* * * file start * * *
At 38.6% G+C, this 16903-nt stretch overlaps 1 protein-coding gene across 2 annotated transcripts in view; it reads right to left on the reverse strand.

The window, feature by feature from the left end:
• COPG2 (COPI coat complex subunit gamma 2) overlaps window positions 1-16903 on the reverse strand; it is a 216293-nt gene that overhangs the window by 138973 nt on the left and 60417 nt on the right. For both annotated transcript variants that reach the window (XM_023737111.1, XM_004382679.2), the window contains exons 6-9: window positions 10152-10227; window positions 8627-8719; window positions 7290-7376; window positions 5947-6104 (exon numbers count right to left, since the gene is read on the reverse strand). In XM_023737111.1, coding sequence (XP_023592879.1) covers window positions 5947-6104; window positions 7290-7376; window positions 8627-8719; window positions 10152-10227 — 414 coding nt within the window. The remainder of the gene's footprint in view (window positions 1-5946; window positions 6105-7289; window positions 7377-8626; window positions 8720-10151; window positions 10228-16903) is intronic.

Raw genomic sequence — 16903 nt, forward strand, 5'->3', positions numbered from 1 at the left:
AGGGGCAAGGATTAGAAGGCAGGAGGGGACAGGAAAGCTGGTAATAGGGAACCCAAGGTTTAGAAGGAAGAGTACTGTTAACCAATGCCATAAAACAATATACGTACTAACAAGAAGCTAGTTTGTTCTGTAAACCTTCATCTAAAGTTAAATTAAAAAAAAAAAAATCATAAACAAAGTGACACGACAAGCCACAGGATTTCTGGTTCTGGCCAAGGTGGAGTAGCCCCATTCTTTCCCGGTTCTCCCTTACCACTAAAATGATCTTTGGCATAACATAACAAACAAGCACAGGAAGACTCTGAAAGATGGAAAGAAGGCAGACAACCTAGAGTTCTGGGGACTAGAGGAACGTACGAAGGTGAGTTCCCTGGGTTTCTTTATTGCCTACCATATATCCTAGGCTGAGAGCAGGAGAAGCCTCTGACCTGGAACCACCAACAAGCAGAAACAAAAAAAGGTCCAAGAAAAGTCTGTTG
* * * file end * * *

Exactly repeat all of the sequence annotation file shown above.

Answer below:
At 38.6% G+C, this 16903-nt stretch overlaps 1 protein-coding gene across 2 annotated transcripts in view; it reads right to left on the reverse strand.

The window, feature by feature from the left end:
• COPG2 (COPI coat complex subunit gamma 2) overlaps window positions 1-16903 on the reverse strand; it is a 216293-nt gene that overhangs the window by 138973 nt on the left and 60417 nt on the right. For both annotated transcript variants that reach the window (XM_023737111.1, XM_004382679.2), the window contains exons 6-9: window positions 10152-10227; window positions 8627-8719; window positions 7290-7376; window positions 5947-6104 (exon numbers count right to left, since the gene is read on the reverse strand). In XM_023737111.1, coding sequence (XP_023592879.1) covers window positions 5947-6104; window positions 7290-7376; window positions 8627-8719; window positions 10152-10227 — 414 coding nt within the window. The remainder of the gene's footprint in view (window positions 1-5946; window positions 6105-7289; window positions 7377-8626; window positions 8720-10151; window positions 10228-16903) is intronic.

Raw genomic sequence — 16903 nt, forward strand, 5'->3', positions numbered from 1 at the left:
AGGGGCAAGGATTAGAAGGCAGGAGGGGACAGGAAAGCTGGTAATAGGGAACCCAAGGTTTAGAAGGAAGAGTACTGTTAACCAATGCCATAAAACAATATACGTACTAACAAGAAGCTAGTTTGTTCTGTAAACCTTCATCTAAAGTTAAATTAAAAAAAAAAAAATCATAAACAAAGTGACACGACAAGCCACAGGATTTCTGGTTCTGGCCAAGGTGGAGTAGCCCCATTCTTTCCCGGTTCTCCCTTACCACTAAAATGATCTTTGGCATAACATAACAAACAAGCACAGGAAGACTCTGAAAGATGGAAAGAAGGCAGACAACCTAGAGTTCTGGGGACTAGAGGAACGTACGAAGGTGAGTTCCCTGGGTTTCTTTATTGCCTACCATATATCCTAGGCTGAGAGCAGGAGAAGCCTCTGACCTGGAACCACCAACAAGCAGAAACAAAAAAAGGTCCAAGAAAAGTCTGTTG